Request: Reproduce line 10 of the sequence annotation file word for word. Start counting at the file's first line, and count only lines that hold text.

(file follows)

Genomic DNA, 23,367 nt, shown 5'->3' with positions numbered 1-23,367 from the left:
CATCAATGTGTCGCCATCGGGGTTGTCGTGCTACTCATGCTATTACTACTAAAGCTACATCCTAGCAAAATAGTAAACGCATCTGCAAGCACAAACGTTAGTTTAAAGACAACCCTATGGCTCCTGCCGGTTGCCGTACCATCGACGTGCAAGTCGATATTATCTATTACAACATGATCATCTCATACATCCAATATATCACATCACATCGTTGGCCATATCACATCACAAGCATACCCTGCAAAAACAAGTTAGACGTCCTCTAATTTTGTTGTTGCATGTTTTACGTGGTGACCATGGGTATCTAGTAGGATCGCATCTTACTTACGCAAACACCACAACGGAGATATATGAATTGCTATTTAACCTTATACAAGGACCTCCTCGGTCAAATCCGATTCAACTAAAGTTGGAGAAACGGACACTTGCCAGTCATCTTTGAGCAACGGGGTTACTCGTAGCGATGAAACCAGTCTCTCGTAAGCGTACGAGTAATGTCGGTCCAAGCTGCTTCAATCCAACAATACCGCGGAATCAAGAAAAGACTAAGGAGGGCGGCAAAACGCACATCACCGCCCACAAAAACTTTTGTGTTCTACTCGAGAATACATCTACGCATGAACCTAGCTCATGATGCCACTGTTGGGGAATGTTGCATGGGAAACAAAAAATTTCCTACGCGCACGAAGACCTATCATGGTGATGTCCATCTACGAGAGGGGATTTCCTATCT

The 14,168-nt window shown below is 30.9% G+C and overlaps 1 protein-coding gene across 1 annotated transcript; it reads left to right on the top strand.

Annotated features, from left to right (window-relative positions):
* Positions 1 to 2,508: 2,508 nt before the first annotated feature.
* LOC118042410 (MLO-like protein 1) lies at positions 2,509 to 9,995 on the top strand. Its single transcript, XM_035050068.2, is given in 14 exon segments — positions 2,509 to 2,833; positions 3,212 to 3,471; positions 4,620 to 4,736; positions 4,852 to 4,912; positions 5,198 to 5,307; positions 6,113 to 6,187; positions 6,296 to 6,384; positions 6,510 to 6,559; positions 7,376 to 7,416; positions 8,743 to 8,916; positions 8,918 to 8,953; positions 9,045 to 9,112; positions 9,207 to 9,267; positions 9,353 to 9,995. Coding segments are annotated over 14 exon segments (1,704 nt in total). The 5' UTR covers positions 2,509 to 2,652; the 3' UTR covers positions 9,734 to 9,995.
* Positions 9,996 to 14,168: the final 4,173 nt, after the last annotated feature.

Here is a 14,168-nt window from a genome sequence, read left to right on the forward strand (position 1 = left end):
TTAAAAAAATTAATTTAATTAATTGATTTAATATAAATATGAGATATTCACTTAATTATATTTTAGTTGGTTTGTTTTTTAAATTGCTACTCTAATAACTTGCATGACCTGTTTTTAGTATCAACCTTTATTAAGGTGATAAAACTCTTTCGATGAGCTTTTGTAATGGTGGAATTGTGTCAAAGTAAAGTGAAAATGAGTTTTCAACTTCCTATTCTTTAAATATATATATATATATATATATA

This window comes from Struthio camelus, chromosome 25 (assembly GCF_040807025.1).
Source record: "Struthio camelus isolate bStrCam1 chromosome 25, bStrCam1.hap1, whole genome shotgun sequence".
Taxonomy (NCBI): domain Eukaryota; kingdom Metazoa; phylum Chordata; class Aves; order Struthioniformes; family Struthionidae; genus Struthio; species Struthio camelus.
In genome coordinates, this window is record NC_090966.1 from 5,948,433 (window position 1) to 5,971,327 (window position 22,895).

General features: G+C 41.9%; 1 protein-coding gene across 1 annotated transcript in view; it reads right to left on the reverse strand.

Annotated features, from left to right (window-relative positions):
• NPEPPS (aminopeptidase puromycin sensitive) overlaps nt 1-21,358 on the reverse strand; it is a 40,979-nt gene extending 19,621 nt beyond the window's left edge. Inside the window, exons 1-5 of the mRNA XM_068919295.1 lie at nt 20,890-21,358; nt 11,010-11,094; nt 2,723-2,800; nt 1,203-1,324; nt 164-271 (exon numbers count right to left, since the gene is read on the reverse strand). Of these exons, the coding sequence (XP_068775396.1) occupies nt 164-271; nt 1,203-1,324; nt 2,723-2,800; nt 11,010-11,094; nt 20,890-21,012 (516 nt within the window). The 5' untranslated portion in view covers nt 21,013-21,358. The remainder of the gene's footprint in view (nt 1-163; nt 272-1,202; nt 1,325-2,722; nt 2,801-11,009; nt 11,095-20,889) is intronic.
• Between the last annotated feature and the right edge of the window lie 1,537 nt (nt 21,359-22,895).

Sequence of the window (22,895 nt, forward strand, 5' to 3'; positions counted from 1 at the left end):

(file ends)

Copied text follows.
This window comes from Struthio camelus, chromosome 25 (assembly GCF_040807025.1).